Bishops march against poverty
Bishop bashing has become something of a pass-time throughout this Lambeth Conference. The perception is of a worldwide Anglican Communion obsessing over gender and sexuality – fiddling with genitalia while the world burns. And even when they begin to address possible resolutions of the mutually-exclusive positions on these contentious issues - by proposing an Anglican Covenant, a Pastoral Forum, or a ‘Faith and Order Commission’ - the Church’s perpetual media critics damn the bishops before they have had time to digest the proposals themselves.
It was encouraging, therefore, that the Archbishop of Canterbury turned to the bigger picture. He led 600 bishops along with their spouses and other faith leaders down Whitehall, past Downing Street and the Houses of Parliament and across the Thames in a bid to remind world leaders of their commitment to halving world poverty by 2015.
One can ignore the intervention of the Prime Minister. He simply had to be seen in the right place, and heard saying the right thing. He made a rather obvious if hyperbolic speech about the need of rich countries to help the poor, telling the bishops: “This has been one of the greatest public demonstrations of faith that this great city has ever seen. You have sent a symbol, a very clear message with rising force that poverty can be eradicated, poverty must be eradicated and if we all work together for change poverty will be eradicated."
Actually, as long as the Government continues measuring poverty in relative terms, it will never be eradicated. In fact, Jesus must have had the Government’s obsession with relative poverty in mind when he said the poor would always be with us (Jn 12:8). Cranmer is, after all, living in poverty compared to Bill Gates.
The bishops were simply obeying the exhortation of Deuteronomy, that because there will always be poor people in the land, we are commanded to be open-handed toward the poor and needy (15:11). Since no-one takes much notice of the bishops when they preach from their pulpits, the march draws attention to the need to improve education, health care and agricultural production in the poorest nations of the world.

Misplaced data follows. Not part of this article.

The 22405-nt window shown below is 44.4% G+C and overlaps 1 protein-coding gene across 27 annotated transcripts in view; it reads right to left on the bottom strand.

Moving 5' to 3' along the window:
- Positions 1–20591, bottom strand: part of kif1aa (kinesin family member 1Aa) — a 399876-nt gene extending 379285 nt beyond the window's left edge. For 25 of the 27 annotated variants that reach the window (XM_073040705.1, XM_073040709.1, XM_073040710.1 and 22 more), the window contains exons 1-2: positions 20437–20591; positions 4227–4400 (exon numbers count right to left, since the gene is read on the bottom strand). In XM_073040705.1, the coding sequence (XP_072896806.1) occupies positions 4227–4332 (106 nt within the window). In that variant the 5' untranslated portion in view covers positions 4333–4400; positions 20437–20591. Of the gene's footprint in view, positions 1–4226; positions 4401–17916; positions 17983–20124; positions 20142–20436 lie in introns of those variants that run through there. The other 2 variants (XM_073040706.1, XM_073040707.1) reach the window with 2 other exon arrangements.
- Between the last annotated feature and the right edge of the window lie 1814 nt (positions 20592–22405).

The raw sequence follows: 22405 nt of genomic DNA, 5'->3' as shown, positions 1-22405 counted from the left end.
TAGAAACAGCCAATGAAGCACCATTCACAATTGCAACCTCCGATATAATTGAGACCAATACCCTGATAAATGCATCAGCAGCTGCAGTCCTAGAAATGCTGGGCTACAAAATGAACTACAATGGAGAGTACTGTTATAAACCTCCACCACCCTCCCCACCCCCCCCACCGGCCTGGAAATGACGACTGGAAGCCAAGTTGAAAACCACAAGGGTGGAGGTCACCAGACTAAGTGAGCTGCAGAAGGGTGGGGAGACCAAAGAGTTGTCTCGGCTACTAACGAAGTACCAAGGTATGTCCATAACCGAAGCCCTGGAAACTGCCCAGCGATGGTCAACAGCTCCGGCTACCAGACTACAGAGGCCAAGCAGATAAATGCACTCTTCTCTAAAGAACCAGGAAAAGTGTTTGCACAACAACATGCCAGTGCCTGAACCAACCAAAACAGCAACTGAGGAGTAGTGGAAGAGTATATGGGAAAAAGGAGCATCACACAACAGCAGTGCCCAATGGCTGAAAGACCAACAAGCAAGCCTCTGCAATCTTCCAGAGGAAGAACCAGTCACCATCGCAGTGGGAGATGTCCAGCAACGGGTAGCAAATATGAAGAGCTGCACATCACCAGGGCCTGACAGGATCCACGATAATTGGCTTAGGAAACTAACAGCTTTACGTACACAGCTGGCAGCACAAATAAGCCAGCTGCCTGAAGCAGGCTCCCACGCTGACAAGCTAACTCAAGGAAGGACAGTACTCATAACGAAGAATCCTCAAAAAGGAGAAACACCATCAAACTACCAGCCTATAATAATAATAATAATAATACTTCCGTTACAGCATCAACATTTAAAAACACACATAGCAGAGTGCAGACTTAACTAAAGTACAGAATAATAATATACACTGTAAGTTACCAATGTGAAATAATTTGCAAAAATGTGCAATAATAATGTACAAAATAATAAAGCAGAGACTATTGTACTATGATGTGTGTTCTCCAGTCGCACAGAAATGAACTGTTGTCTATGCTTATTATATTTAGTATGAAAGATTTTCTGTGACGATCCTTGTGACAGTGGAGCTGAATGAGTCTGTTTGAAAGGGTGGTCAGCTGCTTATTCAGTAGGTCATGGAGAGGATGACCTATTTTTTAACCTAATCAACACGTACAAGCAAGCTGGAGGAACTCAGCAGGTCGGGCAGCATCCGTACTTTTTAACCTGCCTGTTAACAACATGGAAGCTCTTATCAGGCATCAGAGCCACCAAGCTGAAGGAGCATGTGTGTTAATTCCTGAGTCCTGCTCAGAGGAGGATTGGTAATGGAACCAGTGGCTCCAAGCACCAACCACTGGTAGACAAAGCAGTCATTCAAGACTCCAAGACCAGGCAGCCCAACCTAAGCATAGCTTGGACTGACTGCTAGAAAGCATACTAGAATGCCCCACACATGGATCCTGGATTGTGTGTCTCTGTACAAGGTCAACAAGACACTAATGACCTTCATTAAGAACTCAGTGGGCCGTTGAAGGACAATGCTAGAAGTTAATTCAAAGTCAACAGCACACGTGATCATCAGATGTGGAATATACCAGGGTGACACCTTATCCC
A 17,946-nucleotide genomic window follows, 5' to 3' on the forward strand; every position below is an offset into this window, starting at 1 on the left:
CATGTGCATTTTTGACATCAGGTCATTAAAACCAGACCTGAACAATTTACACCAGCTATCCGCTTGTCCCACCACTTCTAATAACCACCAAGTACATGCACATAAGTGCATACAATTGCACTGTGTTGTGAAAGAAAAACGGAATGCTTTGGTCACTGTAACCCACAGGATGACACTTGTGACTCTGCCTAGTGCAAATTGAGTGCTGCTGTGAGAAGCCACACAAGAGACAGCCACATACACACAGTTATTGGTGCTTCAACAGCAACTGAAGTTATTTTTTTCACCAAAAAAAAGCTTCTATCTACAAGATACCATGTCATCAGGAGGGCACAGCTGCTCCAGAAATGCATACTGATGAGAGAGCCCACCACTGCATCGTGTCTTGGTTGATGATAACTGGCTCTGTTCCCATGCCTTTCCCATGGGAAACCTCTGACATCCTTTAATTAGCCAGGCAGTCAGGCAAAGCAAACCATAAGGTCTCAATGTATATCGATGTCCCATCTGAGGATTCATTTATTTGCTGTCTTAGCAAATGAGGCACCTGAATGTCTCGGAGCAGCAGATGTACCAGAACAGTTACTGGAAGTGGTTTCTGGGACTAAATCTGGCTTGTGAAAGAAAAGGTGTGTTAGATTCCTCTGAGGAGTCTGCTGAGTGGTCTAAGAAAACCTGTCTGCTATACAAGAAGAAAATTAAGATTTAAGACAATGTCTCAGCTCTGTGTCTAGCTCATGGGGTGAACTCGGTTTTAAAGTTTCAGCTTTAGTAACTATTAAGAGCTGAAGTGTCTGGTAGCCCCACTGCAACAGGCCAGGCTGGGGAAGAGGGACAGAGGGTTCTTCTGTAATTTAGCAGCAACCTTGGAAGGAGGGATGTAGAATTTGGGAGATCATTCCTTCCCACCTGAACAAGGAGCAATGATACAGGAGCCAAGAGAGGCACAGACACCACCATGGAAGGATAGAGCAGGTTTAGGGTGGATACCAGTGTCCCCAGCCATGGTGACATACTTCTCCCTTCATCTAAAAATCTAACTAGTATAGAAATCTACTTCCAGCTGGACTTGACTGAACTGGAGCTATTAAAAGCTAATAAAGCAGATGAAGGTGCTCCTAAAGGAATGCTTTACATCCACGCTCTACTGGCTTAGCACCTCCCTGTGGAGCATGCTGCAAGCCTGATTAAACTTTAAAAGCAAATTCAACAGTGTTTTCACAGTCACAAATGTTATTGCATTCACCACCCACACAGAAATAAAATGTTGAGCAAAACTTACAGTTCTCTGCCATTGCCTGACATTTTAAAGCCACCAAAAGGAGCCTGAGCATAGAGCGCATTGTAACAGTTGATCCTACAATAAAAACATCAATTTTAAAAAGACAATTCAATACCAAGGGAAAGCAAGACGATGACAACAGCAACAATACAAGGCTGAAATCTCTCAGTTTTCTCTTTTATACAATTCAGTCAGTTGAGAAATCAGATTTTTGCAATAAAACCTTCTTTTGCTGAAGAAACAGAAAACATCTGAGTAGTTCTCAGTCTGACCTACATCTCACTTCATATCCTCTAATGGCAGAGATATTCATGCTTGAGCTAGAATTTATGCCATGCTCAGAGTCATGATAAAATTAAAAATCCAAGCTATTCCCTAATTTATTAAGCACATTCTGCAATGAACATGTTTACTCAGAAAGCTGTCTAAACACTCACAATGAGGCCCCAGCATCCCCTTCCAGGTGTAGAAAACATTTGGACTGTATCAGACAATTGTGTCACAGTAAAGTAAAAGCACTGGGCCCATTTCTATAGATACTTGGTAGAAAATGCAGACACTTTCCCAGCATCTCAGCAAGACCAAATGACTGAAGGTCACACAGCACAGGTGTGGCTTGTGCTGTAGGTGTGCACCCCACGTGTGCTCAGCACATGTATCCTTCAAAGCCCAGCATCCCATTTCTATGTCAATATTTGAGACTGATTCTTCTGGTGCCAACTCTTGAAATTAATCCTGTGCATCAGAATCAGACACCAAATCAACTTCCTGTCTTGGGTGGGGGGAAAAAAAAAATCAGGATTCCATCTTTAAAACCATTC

The concern is that the ‘Millennium Development Goals’ will not be met by the target date of 2015. Of this, Dr Williams wrote: ‘Because our faith challenges us to eradicate poverty, and not merely to reduce it, we should all be more alarmed that with the halfway mark to 2015 passed, it is clear that most of these achievable targets will not be met. The cause is not a lack of resources but a lack of global political will.’
And even for this they are mocked and scorned by the media. While The Daily Telegraph is of the opinion that ‘Bishops should stick to religion, not economics’, or that ‘Anglican bishops are promoting ignorance’, there is little appreciation of the fact that they have, at least, attempted to engage with the issue while the eyes of (some of) the world are upon them. Of course most of these bishops are Socialists, with a commitment to wealth distribution because it is the rich getting richer who make the poor poorer. But there will be no placards ‘calling for free markets, free trade and better protection of private property’ until there is a dialogue between the Church and the Conservative Party which can bring enlightenment to Their Graces. It is not that no bishops harbour secret leanings to the right; it is that no-one from the right bothers to talk to them or convincingly reassure them that there is no shame in supporting a Conservative worldview. The only way the Church will ‘get to grips with the real causes of poverty’ is through respectful dialogue and deeper engagement between the religious and the realm of the political right. And scales do not always fall from blinded eyes overnight.
Yet Cranmer wonders why he has never heard The Daily Telegraph criticise the pontifications of the Roman Catholic bishops on global poverty, for, if the Anglican bishops are promoting ignorance, there are some who might assert that the Roman Catholic bishops’ grasp of economics is positively retarded. Their doctrine is concerned with such notions as solidarity, centralisation, economic justice, workers’ rights, minimum wage, state intervention, collectivism, statism...
And one does not hear of them promoting the salvation that may be wrought though free-market capitalism either. But then they are not wont to convene a conference, even once a decade, which is open to media scrutiny or offers opportunity for open debate and a rigorous religio-political analysis of their social doctrine.